A Sensitivity Analysis for Effective Parameters on 2D Fracture-Network Permeability
- Alireza Jafari (University of Alberta) | Tayfun Babadagli (University of Alberta)
- Document ID
- Society of Petroleum Engineers
- SPE Reservoir Evaluation & Engineering
- Publication Date
- June 2009
- Document Type
- Journal Paper
- 455 - 469
- 2009. Society of Petroleum Engineers
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- 1,964 since 2007
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Fracture-network mapping and estimation of its permeability constitute two major steps in static-model preparation of naturally fractured reservoirs. Although several different analytical methods were proposed in the past for calculating fracture-network permeability (FNP), different approaches are still needed for practical use. We propose a new and practical approach to estimate FNP using statistical and fractal characteristics of fracture networks. We also provide a detailed sensitivity analysis to determine the relative importance of fracture-network parameters on the FNP in comparison to single-fracture conductivity using an experimental-design approach.
The FNP is controlled by many different fracture-network parameters such as fracture length, density, orientation, aperture, and single-fracture connectivity. Five different 2D fracture data sets were generated for random and systematic orientations. In each data set, 20 different combinations of fracture density and length for different orientations were tested. For each combination, 10 different realizations were generated. The length was considered as constant and variable. This yielded a total of 1,000 trials. The FNPs were computed through a commercial discrete-fracture-network (DFN) modeling simulator for all cases. Then, we correlated different statistical and fractal characteristics of the networks to the measured FNPs using multivariable-regression analysis. Twelve fractal (sandbox, box counting, and scanline fractal dimensions) and statistical (average length, density, orientation, and connectivity index) parameters were tested against the measured FNP for synthetically generated fracture networks for a wide range of fracture properties. All cases were above the percolation threshold to obtain a percolating network, and the matrix effect was neglected.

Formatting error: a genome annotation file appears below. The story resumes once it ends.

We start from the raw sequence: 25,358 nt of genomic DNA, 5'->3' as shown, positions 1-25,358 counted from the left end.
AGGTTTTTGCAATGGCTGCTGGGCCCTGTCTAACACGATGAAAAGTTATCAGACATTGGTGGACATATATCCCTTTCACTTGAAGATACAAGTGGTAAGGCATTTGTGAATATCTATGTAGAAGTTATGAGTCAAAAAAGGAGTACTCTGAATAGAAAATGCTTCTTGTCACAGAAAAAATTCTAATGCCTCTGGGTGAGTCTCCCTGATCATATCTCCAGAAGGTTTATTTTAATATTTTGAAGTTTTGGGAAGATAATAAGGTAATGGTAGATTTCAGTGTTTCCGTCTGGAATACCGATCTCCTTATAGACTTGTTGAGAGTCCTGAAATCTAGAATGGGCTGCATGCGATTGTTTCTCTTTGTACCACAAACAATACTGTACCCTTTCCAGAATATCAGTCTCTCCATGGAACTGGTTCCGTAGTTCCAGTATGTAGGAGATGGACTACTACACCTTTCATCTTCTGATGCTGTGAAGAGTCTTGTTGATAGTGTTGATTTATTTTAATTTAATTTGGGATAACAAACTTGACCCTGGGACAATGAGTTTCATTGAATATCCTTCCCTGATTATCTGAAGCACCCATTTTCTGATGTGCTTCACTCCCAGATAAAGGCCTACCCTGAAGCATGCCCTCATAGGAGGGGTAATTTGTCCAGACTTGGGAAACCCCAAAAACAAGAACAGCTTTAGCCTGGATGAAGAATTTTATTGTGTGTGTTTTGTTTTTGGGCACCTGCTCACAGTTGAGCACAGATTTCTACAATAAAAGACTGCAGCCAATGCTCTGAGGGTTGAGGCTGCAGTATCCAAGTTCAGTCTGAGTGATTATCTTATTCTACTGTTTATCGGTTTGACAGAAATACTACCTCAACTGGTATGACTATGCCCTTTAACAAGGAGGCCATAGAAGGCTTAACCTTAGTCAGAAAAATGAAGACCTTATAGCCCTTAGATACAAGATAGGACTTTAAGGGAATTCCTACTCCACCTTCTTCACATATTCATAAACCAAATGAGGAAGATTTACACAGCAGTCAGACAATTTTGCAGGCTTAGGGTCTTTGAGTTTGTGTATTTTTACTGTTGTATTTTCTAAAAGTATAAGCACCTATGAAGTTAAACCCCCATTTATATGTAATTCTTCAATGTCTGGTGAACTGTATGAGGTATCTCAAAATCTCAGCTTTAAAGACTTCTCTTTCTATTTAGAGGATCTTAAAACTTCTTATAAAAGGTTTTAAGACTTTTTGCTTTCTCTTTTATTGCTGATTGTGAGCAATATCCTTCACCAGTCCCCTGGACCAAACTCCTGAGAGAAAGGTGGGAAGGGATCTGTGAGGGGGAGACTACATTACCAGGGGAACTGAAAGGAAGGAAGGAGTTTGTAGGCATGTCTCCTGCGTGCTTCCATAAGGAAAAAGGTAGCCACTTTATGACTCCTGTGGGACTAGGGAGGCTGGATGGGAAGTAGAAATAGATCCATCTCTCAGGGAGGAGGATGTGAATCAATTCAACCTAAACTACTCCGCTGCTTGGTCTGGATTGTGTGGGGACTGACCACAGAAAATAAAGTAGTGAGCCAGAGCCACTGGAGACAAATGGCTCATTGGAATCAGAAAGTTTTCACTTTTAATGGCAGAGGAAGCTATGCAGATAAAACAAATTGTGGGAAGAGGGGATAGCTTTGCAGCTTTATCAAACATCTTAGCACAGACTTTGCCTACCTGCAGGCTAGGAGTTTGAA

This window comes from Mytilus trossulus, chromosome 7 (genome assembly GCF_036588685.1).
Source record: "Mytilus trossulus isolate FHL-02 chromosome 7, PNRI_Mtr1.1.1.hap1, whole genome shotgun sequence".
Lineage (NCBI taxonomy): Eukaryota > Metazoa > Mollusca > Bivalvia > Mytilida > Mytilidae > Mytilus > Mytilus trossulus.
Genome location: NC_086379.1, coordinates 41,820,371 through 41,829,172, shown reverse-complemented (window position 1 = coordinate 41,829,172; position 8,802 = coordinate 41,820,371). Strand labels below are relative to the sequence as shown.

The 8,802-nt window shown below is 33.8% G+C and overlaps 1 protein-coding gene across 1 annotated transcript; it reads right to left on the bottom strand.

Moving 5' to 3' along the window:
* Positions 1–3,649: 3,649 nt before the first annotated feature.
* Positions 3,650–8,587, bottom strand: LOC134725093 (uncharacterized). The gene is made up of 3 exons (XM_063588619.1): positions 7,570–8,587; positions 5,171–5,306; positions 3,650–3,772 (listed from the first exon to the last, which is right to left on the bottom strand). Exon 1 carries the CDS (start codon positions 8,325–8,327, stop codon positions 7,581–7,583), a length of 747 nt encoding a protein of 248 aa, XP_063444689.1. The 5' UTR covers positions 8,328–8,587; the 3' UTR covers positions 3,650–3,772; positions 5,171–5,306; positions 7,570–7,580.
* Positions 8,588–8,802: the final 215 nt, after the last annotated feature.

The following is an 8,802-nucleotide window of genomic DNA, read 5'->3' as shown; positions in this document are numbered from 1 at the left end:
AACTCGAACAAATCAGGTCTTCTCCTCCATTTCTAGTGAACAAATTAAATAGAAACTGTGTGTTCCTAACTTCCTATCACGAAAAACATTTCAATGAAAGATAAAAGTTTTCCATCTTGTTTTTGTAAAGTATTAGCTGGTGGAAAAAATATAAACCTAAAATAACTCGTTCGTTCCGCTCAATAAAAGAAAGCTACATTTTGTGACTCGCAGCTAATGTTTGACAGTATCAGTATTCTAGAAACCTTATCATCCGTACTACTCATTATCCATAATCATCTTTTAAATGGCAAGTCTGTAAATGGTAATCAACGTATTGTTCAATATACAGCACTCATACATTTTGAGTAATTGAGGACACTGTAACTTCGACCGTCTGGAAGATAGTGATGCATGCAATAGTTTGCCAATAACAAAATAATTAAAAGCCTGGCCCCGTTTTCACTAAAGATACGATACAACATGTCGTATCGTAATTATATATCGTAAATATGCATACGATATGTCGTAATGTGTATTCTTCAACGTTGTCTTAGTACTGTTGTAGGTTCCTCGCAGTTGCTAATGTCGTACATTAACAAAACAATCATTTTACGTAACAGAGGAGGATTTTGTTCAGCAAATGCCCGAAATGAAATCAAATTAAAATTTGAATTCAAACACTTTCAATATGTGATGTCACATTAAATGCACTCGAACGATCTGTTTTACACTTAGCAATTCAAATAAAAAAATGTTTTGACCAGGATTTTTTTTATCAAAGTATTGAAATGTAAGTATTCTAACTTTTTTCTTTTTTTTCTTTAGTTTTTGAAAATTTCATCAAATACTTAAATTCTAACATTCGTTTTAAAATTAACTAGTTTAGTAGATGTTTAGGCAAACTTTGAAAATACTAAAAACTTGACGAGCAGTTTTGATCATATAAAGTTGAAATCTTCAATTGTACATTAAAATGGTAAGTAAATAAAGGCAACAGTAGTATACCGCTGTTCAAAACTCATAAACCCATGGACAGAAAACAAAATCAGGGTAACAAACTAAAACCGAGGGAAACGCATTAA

The correlation obtained through this analysis using four data sets was tested on the fifth one with known permeability for verification. High-quality match was obtained.
Finally, we adopted an experimental-design approach to identify the most-critical parameters on the FNP for different fracture-network types. The results are presented as Pareto charts.
It is believed that the new method and results presented in this paper will be useful for practitioners in static-model development of naturally fractured reservoirs and will shed light on further studies on modeling and understanding the transmissibility characteristics of fracture networks. It should be emphasized that this study was conducted on 2D fracture networks and could be extended to 3D models. This, however, requires further algorithm development to use 2D fractal characteristics for 3D systems and/or development of fractal measurement techniques for a 3D system. This study will provide a guideline for this type of research.
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